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America's New War: Pro Government Demonstrations in Pakistan

Aired September 27, 2001 - 05:32   ET

THIS IS A RUSH TRANSCRIPT. THIS COPY MAY NOT BE IN ITS FINAL FORM AND MAY BE UPDATED.


THIS IS A RUSH TRANSCRIPT. THIS COPY MAY NOT BE IN ITS FINAL FORM AND MAY BE UPDATED.
LEON HARRIS, CNN ANCHOR: Well, keeping duty for us in Islamabad, Pakistan has been Tom Mintier for the duration. And let's check with him now and get the latest from the border and find out what's been happening with the demonstrations there.

Tom, good morning.

TOM MINTIER, CNN CORRESPONDENT: Good morning, Leon.

It is a day of demonstrations unlike one's we've seen in the past. This one is pro government. It is solidarity day, as they call it here in Pakistan. Large cities across the country, they are holding simultaneous demonstrations, rallies, meetings, discussions, talk shows on radio and TV. In Islamabad this morning, a rather larger group, larger than we've seen on the streets, coming out, and not as noisy as some of the opposition ones but definitely a supportive demonstration filled with music from high school marching bands as students gathered in downtown Islamabad to basically show their support.

The president whose speech a week ago talked about the silent majority, the people who are not speaking out, the ones he says who are not speaking out against the policy of supporting the United States in its war against terrorism.

A lot of people talk to me on the street here in Islamabad when I walk around town, and they say why doesn't anyone ever ask me what I think? Well, we went out today to ask these people what they did think.

(BEGIN VIDEO CLIP)

UNIDENTIFIED FEMALE: We will love not only the people of Pakistan and Afghanistan, we love people of America because they are innocent. And we are against the terrorism. We want peace.

UNIDENTIFIED MALE: We are not Pakistani, we are not Afghanis, we are not Arabian. We are just Muslims. We're are just Muslims, and Muslims are just one nation.

UNIDENTIFIED MALE: A true Muslim can never, ever do such a crime because Islam forbids terrorism.

UNIDENTIFIED FEMALE: We all are gathered here to tell the world that we are supporting our president, because whatever the theme he has taken, he has taken for betterment of Pakistan I'm sure.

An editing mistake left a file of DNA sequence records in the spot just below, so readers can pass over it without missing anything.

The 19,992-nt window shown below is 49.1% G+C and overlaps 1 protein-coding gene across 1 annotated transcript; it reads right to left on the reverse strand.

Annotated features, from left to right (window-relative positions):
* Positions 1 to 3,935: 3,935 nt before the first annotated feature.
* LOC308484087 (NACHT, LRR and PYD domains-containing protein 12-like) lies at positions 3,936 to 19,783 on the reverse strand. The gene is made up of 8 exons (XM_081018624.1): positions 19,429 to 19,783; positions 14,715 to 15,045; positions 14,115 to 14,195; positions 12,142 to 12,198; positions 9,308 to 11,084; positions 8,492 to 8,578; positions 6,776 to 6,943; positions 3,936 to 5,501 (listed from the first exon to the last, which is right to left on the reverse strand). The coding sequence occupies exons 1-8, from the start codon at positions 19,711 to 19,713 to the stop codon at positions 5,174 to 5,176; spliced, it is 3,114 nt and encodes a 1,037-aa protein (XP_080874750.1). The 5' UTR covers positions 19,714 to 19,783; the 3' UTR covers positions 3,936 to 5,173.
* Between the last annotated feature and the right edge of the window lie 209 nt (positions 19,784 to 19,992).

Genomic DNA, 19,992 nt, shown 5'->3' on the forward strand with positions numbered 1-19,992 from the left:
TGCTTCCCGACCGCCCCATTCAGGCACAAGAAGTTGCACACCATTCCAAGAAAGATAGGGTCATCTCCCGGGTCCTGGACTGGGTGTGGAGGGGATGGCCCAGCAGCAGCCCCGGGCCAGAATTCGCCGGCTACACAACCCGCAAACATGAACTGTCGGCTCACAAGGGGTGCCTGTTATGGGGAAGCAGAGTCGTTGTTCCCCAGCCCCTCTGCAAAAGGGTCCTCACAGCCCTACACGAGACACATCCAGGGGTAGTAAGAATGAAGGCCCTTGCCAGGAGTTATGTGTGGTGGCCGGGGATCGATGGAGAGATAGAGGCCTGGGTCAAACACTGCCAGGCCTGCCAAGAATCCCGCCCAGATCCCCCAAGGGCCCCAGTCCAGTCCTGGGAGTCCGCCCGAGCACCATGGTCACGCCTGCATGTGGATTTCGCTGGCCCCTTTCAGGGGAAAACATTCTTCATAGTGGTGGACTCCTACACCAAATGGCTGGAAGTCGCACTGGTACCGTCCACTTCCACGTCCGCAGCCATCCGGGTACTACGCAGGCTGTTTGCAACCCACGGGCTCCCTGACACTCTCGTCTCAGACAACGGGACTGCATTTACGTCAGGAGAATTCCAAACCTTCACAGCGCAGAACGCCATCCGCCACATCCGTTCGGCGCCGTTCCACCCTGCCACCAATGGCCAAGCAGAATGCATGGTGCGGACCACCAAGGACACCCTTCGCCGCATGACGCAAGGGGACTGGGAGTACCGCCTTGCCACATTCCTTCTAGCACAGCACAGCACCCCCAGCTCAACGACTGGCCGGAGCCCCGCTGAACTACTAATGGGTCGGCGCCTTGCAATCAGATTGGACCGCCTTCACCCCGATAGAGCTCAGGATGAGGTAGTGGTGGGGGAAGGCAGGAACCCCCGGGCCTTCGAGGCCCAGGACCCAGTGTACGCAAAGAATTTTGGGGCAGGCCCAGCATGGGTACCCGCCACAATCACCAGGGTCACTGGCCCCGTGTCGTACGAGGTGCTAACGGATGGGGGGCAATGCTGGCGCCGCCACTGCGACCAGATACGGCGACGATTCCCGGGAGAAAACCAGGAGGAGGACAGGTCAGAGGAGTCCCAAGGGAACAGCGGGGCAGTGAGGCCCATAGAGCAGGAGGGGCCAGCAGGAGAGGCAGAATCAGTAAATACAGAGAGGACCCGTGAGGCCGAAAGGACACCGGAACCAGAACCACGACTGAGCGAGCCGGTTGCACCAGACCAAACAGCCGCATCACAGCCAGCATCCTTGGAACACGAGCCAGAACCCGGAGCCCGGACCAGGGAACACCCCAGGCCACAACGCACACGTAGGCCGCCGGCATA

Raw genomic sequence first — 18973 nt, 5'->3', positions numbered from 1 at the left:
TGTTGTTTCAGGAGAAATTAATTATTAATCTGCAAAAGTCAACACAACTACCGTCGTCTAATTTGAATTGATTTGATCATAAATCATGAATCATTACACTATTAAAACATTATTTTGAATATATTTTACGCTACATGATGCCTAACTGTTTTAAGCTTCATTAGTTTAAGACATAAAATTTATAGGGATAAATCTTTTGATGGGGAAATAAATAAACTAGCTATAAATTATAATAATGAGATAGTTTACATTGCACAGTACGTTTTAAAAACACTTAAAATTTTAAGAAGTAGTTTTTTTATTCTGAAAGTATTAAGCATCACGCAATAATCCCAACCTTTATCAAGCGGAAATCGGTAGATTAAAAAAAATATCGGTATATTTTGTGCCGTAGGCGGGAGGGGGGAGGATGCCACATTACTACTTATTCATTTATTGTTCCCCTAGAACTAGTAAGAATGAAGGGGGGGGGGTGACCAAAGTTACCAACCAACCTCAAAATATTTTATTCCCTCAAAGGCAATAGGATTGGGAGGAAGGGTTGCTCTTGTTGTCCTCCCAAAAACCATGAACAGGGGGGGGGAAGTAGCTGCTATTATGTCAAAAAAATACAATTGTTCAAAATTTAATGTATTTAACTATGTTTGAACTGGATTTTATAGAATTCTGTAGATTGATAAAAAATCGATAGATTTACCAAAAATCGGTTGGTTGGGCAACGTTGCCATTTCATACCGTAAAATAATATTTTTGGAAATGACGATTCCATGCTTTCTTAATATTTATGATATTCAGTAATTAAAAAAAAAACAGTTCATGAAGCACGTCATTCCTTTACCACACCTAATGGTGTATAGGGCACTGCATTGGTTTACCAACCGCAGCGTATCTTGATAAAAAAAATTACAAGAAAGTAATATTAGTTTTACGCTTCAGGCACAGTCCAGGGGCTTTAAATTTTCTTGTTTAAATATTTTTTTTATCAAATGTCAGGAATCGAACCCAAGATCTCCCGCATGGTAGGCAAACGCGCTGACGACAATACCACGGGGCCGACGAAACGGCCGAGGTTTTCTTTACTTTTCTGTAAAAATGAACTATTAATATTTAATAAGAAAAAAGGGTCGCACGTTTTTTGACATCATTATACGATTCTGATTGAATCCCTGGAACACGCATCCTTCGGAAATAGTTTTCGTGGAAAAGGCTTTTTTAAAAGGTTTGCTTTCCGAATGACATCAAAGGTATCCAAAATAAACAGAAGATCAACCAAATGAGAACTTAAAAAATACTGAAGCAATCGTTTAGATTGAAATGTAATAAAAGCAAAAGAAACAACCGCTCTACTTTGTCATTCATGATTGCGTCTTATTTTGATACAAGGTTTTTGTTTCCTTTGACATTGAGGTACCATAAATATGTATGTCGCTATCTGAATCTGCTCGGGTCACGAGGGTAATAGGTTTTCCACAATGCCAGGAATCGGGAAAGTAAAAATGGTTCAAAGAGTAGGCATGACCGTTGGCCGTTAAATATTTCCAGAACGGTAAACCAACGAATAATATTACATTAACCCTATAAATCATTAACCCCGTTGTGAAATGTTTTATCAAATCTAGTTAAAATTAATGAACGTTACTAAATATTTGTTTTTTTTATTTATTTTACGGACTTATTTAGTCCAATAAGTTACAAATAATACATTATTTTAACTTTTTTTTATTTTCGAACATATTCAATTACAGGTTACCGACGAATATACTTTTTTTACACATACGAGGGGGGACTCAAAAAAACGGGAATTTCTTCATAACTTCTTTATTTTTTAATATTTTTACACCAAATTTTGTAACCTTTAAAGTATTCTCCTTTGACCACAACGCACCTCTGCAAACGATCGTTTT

(END VIDEO CLIP)

MINTIER: It should be pointed out that these demonstrations were partly organized by the government. And unlike a demonstration that was held yesterday in Karachi that the opposition came and threw some firecrackers and caused some injuries into the crowd, these ones were held today without any opposition -- Leon.

HARRIS: All right, Tom, now to the other issue that is a pressing one there, that of the refugees. What is the latest on that situation? The U.N. is still giving us some dire predictions on that.

MINTIER: They are indeed dire predictions. There is talk now of a 1.5 people -- a million into Pakistan, 500,000 into Iran. The U.N. has put out an appeal for more than $250 million in assistance. The borders here are still closed. There are discussions between the relief agencies and the Pakistani government about possibly opening them for women and children, but people are still showing up at the border, not in huge numbers, but there is growing concern here. There's going to be some supplies that come in -- 80,000 tents are being brought in by the relief agencies but what they say they need most is money right now -- Leon.

HARRIS: Well, Tom, let me ask you quickly, if I can, about one other topic that's related to that, everything I've been reading has been indicating that this refugee situation may actually destabilize Pakistan. I mean what's the reading on that there?

MINTIER: Well, I talked to people in the government about that and there is a concern because there is already a very large refugee population already in Pakistan, nearly two million, and they are in camps but many are in the population areas. Basically they're in the marketplaces. You can find Afghans in any major city.

Now there is some concern because Afghanistan has had duty free privileges from the Pakistanis. They basically bring things into the port in Karachi and then truck them into the border -- across the border with Afghanistan. A lot of these goods are finding their way back into the markets. And Afghan sellers basically undercutting the market here dutied items with duty free items that have been brought supposedly into Afghanistan to stay there but they end up coming across the border passes and back into the market here making it very difficult for Pakistani merchants to compete.

HARRIS: Understood. Thank you very much. Tom Mintier reporting live from Islamabad, Pakistan this morning, we'll talk with you later.

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